• Reusable bags can be made from durable fabrics and are usually for sale at supermarkets, so you could pick up a few before you go shopping and use them for the rest of your life.
    Each year, an estimated 500 billion to 1 trillion plastic bags are consumed worldwide. That comes out to over one million bags per minute. The average family accumulates 60 plastic bags in only four trips to the grocery store. One person using reusable bags over their lifetime would remove more than 22,000 plastic bags from the environment.

  • Reusable utensils can be made out of various materials including metals, bamboo, and plant starch and can be reused countless times, many of them are easily portable.
    The World Economic Forum puts the number of individual plastic utensils wasted at 40 billion per year in the United States.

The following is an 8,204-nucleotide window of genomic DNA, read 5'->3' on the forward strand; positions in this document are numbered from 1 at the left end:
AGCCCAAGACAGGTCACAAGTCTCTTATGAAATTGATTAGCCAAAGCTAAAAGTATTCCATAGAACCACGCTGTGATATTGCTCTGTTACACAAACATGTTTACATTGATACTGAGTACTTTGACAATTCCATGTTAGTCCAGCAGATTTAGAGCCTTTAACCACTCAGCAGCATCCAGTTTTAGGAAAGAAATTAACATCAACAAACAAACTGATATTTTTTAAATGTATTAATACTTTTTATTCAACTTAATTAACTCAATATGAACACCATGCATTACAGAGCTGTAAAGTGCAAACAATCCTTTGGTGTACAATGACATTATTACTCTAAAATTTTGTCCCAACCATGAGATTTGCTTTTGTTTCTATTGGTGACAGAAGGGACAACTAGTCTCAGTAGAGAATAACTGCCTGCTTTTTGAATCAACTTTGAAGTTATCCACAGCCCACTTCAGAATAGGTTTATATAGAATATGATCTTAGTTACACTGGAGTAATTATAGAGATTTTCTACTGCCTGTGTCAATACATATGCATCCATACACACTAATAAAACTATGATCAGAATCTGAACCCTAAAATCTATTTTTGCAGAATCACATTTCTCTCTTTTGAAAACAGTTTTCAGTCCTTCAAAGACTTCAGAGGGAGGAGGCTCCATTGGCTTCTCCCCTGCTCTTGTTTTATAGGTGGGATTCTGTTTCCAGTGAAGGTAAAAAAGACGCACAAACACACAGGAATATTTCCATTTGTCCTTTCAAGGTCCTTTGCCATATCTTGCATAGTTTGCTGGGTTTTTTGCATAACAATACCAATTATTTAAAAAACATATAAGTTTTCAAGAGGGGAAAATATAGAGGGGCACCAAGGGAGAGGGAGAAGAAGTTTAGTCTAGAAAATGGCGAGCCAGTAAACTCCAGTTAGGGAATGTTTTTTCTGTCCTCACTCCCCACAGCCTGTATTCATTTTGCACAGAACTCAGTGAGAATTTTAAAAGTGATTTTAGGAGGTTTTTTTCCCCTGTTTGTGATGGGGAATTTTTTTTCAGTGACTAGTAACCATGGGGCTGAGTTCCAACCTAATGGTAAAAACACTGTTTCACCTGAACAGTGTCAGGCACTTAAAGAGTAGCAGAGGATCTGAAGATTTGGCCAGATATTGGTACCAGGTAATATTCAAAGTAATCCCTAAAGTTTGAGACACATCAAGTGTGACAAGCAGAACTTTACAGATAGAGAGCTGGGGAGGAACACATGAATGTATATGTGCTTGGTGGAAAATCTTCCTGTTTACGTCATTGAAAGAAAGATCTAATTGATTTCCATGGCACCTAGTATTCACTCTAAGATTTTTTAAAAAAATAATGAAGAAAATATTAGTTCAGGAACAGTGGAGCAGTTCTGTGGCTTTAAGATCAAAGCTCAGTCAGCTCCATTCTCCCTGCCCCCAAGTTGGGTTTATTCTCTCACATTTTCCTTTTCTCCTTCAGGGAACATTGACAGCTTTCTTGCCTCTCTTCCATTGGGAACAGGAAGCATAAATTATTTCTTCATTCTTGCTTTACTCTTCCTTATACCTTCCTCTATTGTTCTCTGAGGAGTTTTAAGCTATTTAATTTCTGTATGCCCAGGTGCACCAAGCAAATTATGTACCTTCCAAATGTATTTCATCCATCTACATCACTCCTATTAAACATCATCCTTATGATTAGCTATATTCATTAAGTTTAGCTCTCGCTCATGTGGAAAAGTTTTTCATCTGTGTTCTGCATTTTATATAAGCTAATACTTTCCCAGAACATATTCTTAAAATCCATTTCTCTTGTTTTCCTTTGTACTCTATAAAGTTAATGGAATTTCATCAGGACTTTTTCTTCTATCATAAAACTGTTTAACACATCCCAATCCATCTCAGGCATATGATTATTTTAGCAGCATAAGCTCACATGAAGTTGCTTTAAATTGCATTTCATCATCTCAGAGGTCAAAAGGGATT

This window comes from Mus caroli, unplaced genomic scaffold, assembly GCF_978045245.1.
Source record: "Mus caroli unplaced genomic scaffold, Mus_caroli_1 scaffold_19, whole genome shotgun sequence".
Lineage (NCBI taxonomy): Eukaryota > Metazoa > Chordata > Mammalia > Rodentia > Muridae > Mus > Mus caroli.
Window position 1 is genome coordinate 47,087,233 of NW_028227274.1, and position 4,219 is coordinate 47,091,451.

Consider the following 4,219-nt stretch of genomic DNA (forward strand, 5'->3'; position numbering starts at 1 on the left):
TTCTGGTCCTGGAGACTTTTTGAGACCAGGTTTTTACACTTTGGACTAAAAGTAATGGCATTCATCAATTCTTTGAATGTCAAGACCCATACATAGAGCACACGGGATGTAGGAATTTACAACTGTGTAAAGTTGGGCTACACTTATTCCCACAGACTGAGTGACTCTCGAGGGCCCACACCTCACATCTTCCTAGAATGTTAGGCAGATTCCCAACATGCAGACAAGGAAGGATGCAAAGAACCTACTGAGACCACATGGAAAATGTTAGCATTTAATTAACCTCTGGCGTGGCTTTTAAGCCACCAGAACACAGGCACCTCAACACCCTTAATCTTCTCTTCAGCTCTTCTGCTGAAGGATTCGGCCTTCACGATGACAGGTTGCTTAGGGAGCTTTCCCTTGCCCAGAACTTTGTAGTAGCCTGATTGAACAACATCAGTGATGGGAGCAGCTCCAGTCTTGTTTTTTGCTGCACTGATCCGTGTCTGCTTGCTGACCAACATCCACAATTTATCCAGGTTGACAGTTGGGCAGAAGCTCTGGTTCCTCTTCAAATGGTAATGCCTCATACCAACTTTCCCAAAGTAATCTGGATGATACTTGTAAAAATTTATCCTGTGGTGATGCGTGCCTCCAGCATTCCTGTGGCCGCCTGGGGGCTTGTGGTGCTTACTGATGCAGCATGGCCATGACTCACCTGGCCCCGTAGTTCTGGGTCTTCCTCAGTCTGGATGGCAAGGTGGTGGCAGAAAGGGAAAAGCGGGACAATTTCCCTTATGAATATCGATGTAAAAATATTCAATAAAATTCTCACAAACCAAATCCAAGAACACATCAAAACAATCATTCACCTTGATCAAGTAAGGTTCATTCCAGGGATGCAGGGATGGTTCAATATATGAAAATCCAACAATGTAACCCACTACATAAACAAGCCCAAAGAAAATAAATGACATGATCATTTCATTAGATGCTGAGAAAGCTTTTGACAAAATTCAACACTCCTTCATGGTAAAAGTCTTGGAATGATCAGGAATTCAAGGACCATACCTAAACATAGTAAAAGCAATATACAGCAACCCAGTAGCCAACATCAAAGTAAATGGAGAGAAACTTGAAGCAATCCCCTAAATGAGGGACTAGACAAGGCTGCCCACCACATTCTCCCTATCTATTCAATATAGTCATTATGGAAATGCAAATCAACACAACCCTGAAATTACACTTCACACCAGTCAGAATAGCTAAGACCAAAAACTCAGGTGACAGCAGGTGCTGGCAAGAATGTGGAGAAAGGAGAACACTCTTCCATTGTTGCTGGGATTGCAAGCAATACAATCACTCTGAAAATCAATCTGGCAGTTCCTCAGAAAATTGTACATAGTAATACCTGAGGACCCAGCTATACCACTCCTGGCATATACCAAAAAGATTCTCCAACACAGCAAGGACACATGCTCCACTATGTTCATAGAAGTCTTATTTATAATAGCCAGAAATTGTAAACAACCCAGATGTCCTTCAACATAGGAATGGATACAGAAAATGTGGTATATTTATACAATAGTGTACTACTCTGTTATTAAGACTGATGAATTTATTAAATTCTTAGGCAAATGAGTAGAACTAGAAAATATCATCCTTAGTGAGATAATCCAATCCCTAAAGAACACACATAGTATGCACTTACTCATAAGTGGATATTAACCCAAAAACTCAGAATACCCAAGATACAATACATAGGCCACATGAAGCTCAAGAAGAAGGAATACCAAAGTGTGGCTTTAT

• Reusable straws are most commonly made out of metal or silicone and while only some are highly portable, the benefits are well worth the minor inconvenience.
    500 million straws are used and thrown away each day in the U.S.A., meaning for a family of four, that’s 6.4 straws per day per family, that’s 2,336 straws a year per family.

  • There are various options and reusable containers that can be used to manage this source of plastic waste.
    The plastic waste from takeout orders collectively is estimated at 269,000 tons. If you can, eat in and use washable dishes and utensils. There are many alternatives that restaurants can and should be making to help the plastic waste issues, try to eat from restaurants that are making these efforts.